At the beginning of 1850, Duncan, in a letter to Donald McLean says that Taratoa has been very ill but is now recovered and has been living at Te Awahou for six weeks and intends to spend most of his time here in future.

 

However in 1853, Richard Taylor baptised Taratoa back at his village Maramahoea.  He was given the baptismal name of “Napier” probably after Sir Charles Napier, a famous British soldier in India who died in 1853.  The township of Napier was also named after him.  As a young man Taratoa was well known as a warrior and this was a suitable name for him.  His son Nepia’s other name “Winiata” probably came as a baptismal name after Lt. Colonel Robert Henry Wynyard, Officer Commanding the 58th Regiment and Commander of the Military Forces from 1851-58.  Wynard took a prominent part in the war against Hone Heke (1845-46) and was also Acting Governor of New Zealand (1854-55) during which time he opened New Zealand’s first Parliament.  He spent most of his time in Auckland but his name would have been well-known throughout the country and would have been an appropriate baptismal name for the son of a powerful chief such as Nepia Taratoa.

 

Duncan was not happy about Taratoa’s baptism as he felt that he was not yet fully committed to Christanity.

 

Taratoa’s eldest son, Pataka had a son, Pationa, who is buried behind All Saints Church.  The inscription on the stone states that he was the son of Taratoa but it seems he was a grandson – maybe raised by Taratoa.  Pationa was also known as Wiremu Hukiki.  Although Pationa is said to have been only 19 years old when he died of consumption, he was married to Nga Reta.

 

Erenora, through her liaison with pakeha, Tarahi (George Enoch Trask) had a son whom she named Winiata Pataka.  He is the founder of the well known and respected Winiata family of Horowhenua.  Taratoa refused to allow Erenora to marry Trask.  George Enoch Trask was a baker by trade and could have been employed at T.U. Cook’s hotel.  When Cook applied for a licence for his hotel he stated “I have a baker on the premises constantly employed in baking biscuits, bread etc.”  Thomas Cook had a Maori wife, Meretini, and the hotel was a great meeting place for the Maori people for both trading and recreation.  Trask could well have met Erenora here.  Erenora was a beautiful woman, courted by Maori and European alike but other young Maori woman were very jealous of her and made disparaging remarks about her.  This is when she wrote the action song which begins “Swing afar off my poi”.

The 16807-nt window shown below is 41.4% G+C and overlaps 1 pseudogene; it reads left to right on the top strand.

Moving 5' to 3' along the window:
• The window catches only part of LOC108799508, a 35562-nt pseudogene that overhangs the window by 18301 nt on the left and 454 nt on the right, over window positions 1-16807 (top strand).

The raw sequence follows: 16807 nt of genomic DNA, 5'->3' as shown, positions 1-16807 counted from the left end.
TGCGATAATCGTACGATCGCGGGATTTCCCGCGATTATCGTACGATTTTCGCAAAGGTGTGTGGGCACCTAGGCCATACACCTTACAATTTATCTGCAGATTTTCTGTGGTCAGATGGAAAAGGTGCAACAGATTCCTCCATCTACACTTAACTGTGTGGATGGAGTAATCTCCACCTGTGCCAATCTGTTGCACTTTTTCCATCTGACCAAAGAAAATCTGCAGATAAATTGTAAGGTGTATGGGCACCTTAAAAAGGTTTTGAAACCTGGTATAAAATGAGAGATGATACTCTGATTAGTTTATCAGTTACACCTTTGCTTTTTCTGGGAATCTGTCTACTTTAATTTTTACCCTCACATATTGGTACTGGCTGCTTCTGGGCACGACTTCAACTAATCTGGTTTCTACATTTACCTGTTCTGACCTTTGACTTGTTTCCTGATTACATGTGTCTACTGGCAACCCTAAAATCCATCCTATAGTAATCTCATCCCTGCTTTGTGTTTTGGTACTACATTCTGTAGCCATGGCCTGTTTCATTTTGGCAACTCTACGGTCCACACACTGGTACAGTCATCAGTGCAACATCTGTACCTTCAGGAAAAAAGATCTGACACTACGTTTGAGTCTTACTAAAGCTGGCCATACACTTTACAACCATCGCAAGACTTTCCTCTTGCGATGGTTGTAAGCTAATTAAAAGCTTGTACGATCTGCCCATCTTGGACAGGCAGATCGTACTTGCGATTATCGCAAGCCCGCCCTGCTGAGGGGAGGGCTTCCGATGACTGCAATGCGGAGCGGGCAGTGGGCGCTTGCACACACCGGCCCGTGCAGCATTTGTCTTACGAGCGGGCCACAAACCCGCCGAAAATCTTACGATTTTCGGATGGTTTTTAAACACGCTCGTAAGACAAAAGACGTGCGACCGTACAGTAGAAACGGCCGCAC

Over the years the Ngati Raukawa were remarkably generous to the dispossessed tribes of the district and even allowed the Ngatiapa in 1849, to sell to the Crown the land between Rangitikei and Wanganui.  The Ngati Raukawa did not share in the payment.  The Ngati Raukawa, in a similar generous act conceded the Ahuaturanga Block in Upper Manawatu to the Rangitane people.  Shortly before Taratoa died in 1863 (at an estimated age of 70) he paid to the Ngatiapa and Rangitane tribes a share of lease money he had received from land south of the Rangitikei River.  This was a mistaken gesture as, after Taratoa died, these tribes claimed ownership of the land and this led to much bitterness and almost bloodshed.  Eventually after several years of claims and threats, the tribes concerned, agreed that the only way to settle matters was to sell the Manawatu-Rangitikei land to the Crown.

 
Special thanks to Mr Iwi Nicholson for corrections and additional information for this article.